Besides, the movie is reprehensible, obvious, polarizing, uninvolving, and in the end, a waste of talent and time. And even with all that being true, there will be those who stand back and praise such problems. It’s one thing to take a strong statement against violence and its cultural commercialization and translate it into an equally powerful work. It’s another to take the symbolic stance and have the audience do the majority of the heavy lifting. Funny Games is a farce and Michael Haneke is the fully clothed foreign film emperor. Unfortunately, the blood staining such threads is not insightful. It’s insidious. 

by Bill Gibron

12 Mar 2008

Ah, abortion: the solid center to any motion picture entertainment, right? Why so many of today’s movies have shied away from this normal, non-hot-button issue is simply a mystery. How could famed producers and artistically minded directors not see the inherent visual appeal of seedy, back alley clinics, wire coat hangers, and post-procedure hemorrhaging? You’d think by the way they avoided it, there was some manner of controversy surrounding this simple, salient life option preferred by so many modern women. Even the exploitation element felt sheepish about broaching the topic - mostly.

When corn-fed gal Patty Smith arrives in LA from Kansas, she wants to experience all that the West Coast has to offer. But getting gang-raped by a bunch of swarthy toughs was not high on her “to do” list. A couple of bouts of morning sickness later, and Patty has a permanent souvenir of the City of Angels. Hoping for help in terminating this unwanted “with child,” Patty seeks her doctor’s advice. He preaches to her about legalities. Seeking a second opinion, she visits another physician. He sermonizes about ethics…and then demands $600 to “help.” Desperate for money, Patty heads over to her church looking for a loan. The local parish priest condemns her - and her unborn fetus - to an eternity of damnation. Besides, the diocese is short on cash (go figure).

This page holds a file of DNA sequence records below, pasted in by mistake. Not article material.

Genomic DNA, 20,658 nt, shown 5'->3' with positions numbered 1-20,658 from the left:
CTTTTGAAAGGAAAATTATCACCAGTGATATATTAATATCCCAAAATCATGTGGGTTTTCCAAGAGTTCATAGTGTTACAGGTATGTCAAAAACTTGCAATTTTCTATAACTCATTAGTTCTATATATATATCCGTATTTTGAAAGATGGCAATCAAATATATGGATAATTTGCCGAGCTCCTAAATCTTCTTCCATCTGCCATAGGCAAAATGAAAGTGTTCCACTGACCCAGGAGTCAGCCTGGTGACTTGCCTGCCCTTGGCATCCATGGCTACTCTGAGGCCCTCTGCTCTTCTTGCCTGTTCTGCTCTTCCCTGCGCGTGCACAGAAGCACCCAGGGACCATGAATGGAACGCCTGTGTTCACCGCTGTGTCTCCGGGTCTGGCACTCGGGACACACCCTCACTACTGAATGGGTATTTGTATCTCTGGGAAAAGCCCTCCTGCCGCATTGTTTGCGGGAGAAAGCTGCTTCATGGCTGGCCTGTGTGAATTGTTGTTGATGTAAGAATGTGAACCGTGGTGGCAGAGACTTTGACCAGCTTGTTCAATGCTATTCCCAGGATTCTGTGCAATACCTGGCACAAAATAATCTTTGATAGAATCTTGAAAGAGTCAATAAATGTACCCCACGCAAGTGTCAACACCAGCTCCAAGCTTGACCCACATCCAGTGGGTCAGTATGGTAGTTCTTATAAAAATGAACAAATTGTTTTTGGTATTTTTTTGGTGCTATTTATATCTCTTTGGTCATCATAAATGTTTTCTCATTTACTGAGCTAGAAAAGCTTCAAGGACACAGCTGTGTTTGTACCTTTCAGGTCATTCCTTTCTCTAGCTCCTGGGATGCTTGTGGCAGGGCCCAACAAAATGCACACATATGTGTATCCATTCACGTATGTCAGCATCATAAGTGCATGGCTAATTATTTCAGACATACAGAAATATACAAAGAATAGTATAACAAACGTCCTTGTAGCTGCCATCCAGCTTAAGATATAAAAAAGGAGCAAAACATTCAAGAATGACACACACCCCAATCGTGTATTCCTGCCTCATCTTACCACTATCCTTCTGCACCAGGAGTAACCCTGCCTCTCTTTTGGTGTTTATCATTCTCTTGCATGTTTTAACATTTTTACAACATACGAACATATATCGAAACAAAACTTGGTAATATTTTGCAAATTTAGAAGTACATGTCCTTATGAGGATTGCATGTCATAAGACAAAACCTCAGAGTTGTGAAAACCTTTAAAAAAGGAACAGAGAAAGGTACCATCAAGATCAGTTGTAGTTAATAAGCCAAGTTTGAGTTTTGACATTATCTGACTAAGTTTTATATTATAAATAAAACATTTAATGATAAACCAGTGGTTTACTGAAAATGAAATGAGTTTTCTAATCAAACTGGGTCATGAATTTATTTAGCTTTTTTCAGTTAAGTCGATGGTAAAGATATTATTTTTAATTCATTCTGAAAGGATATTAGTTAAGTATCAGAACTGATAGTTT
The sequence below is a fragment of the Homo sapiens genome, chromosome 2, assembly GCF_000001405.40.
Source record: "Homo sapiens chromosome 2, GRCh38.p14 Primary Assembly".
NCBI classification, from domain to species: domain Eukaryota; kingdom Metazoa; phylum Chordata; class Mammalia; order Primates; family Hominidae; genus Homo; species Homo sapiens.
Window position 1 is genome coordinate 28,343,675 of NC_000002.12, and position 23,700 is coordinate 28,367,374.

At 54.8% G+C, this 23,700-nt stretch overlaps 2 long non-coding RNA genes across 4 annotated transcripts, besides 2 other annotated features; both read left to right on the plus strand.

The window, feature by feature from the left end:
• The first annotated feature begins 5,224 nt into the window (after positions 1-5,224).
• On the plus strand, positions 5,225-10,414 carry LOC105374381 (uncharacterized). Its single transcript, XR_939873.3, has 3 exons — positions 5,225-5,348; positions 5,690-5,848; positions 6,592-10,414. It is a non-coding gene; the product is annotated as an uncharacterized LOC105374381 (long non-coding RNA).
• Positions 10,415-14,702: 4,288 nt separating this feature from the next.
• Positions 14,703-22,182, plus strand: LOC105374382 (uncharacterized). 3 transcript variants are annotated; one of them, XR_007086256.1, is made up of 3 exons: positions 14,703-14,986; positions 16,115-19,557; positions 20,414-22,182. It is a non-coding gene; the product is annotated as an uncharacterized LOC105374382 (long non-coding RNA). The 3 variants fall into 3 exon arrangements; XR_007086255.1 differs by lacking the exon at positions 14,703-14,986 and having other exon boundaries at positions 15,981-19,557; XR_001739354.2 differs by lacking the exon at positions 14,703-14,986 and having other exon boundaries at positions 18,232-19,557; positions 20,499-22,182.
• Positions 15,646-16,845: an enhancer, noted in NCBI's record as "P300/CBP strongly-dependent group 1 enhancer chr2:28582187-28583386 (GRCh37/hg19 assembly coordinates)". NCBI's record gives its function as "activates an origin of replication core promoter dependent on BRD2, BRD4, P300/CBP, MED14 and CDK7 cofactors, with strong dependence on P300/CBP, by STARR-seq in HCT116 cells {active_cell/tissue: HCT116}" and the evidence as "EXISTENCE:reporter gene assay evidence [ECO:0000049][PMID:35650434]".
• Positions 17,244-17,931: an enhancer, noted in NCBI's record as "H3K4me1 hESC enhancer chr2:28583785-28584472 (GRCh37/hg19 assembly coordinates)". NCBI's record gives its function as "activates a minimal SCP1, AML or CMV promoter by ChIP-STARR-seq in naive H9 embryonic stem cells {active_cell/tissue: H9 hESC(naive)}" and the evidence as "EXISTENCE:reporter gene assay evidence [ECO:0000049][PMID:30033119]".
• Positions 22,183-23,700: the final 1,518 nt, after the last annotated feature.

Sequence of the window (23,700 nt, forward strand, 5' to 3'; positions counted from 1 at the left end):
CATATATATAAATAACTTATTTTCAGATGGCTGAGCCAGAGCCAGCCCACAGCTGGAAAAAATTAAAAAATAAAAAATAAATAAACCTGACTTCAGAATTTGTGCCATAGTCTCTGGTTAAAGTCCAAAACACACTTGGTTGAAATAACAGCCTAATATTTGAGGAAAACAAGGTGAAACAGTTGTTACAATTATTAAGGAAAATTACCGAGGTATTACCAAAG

At her wit’s - and first trimester’s - end, Patty seeks the assistance of a sleazy bar owner with “connections.” He spares her a lecture, but does suggest she simply “get it over with” and just turn whore. Finally finding a financially acceptable option, Patty takes $200 to a “floating” clinic and prepares for a safe, sanitary procedure. What she gets instead is another homily to legislative change and a rather deadly infection. It may be hard for the folks back home to understand, but such knitting needle options are simply part of The Shame of Patty Smith.

Over in Dentonville, Florida, folks are as overheated as a cat on a hot tin roof, and view their small town existence as one huge crass menagerie. Trading on her family name - and her physician father’s swollen back account - little Joan Denton loves to cruise the seedy side of the city and hornswoggle the local rough trade. Eddie Mercer is the lucky load who lands Joanie’s physical love bug, and it’s not long before seed has taken womb root. The determined debutante immediately puts the kibosh on further fetlock fun, and this devastates ol’ Ed. He wants her to have the baby. But Joan is too busy preparing for country club parties, going on shopping sprees, and looking for available abortionists in Tampa (which is apparently famous for said surgical saloons).

A confrontation leads to a misunderstanding and before you know it, Edward is in jail on trumped-up charges, Dr. Denton is arranging for the fertility flushing, and a snotty lawyer from Miami is sticking his bar credentials in everyone’s dirty laundry business. When it appears that her trip to one of Ybor City’s finest birth termination facilities is threatened, Joan goes jittery and grabs a gun. Orphans are threatened. Swamps are polluted. And a planned retirement community is turned into a pre-Poltergeist burial mound as death comes from the flash of a muzzle accompanied by the screaming sentiment, “You’ve Ruined Me, Eddie!”